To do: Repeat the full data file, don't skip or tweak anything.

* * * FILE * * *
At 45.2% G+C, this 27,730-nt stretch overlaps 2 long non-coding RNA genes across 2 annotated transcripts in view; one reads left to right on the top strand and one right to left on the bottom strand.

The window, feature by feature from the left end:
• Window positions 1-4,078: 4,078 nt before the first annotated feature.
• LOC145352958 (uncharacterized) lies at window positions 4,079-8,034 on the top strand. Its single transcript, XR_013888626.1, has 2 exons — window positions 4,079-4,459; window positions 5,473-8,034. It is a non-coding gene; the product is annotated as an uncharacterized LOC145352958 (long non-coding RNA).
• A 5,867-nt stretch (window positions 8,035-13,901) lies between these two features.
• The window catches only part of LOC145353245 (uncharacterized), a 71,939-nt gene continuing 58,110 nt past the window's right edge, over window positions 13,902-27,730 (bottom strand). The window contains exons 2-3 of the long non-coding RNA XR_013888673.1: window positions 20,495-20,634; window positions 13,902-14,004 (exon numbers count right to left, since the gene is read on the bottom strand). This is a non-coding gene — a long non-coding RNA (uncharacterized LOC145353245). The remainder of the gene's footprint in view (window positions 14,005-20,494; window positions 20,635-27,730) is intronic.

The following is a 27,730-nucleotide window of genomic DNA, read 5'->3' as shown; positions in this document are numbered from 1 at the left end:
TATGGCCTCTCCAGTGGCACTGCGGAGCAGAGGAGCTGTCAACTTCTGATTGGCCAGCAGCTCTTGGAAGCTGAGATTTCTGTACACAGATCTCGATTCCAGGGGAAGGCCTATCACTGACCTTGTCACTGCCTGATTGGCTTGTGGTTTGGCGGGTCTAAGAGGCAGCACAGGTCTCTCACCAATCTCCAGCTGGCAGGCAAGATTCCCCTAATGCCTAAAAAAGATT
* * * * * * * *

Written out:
At 45.2% G+C, this 27,730-nt stretch overlaps 2 long non-coding RNA genes across 2 annotated transcripts in view; one reads left to right on the top strand and one right to left on the bottom strand.

The window, feature by feature from the left end:
• Window positions 1-4,078: 4,078 nt before the first annotated feature.
• LOC145352958 (uncharacterized) lies at window positions 4,079-8,034 on the top strand. Its single transcript, XR_013888626.1, has 2 exons — window positions 4,079-4,459; window positions 5,473-8,034. It is a non-coding gene; the product is annotated as an uncharacterized LOC145352958 (long non-coding RNA).
• A 5,867-nt stretch (window positions 8,035-13,901) lies between these two features.
• The window catches only part of LOC145353245 (uncharacterized), a 71,939-nt gene continuing 58,110 nt past the window's right edge, over window positions 13,902-27,730 (bottom strand). The window contains exons 2-3 of the long non-coding RNA XR_013888673.1: window positions 20,495-20,634; window positions 13,902-14,004 (exon numbers count right to left, since the gene is read on the bottom strand). This is a non-coding gene — a long non-coding RNA (uncharacterized LOC145353245). The remainder of the gene's footprint in view (window positions 14,005-20,494; window positions 20,635-27,730) is intronic.

The following is a 27,730-nucleotide window of genomic DNA, read 5'->3' as shown; positions in this document are numbered from 1 at the left end:
TATGGCCTCTCCAGTGGCACTGCGGAGCAGAGGAGCTGTCAACTTCTGATTGGCCAGCAGCTCTTGGAAGCTGAGATTTCTGTACACAGATCTCGATTCCAGGGGAAGGCCTATCACTGACCTTGTCACTGCCTGATTGGCTTGTGGTTTGGCGGGTCTAAGAGGCAGCACAGGTCTCTCACCAATCTCCAGCTGGCAGGCAAGATTCCCCTAATGCCTAAAAAAGATT